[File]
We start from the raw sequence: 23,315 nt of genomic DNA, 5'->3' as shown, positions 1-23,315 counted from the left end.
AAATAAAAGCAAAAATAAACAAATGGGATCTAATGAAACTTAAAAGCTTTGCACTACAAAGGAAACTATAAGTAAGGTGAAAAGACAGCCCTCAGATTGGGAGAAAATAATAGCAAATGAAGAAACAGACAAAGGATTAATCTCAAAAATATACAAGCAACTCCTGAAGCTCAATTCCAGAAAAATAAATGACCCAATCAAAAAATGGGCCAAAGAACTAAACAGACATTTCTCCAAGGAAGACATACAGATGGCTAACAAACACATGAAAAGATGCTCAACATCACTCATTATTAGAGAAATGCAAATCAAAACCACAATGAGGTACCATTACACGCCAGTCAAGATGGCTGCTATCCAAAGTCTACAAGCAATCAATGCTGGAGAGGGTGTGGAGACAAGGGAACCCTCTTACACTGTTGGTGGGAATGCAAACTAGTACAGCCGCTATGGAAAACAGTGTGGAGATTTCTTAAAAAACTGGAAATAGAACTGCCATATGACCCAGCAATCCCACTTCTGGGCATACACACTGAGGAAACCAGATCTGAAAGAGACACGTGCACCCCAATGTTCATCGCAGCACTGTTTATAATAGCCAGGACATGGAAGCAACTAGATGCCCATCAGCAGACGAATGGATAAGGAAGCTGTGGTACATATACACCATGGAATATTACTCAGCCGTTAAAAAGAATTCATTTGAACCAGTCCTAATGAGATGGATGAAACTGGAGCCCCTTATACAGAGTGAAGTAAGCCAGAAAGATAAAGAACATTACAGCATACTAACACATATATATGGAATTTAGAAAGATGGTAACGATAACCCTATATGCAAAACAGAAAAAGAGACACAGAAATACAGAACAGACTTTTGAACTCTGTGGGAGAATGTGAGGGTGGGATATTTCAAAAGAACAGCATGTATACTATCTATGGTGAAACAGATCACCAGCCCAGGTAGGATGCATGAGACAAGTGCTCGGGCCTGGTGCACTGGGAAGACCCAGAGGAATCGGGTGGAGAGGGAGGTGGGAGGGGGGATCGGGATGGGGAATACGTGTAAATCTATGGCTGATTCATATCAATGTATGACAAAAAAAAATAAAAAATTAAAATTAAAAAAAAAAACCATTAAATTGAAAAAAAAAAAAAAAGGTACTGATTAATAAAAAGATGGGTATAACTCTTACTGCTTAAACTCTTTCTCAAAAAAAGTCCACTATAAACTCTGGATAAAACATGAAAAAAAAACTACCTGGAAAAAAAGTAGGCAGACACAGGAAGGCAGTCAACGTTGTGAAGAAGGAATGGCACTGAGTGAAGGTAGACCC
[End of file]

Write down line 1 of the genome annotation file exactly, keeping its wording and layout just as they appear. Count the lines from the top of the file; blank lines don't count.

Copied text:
We start from the raw sequence: 23,315 nt of genomic DNA, 5'->3' as shown, positions 1-23,315 counted from the left end.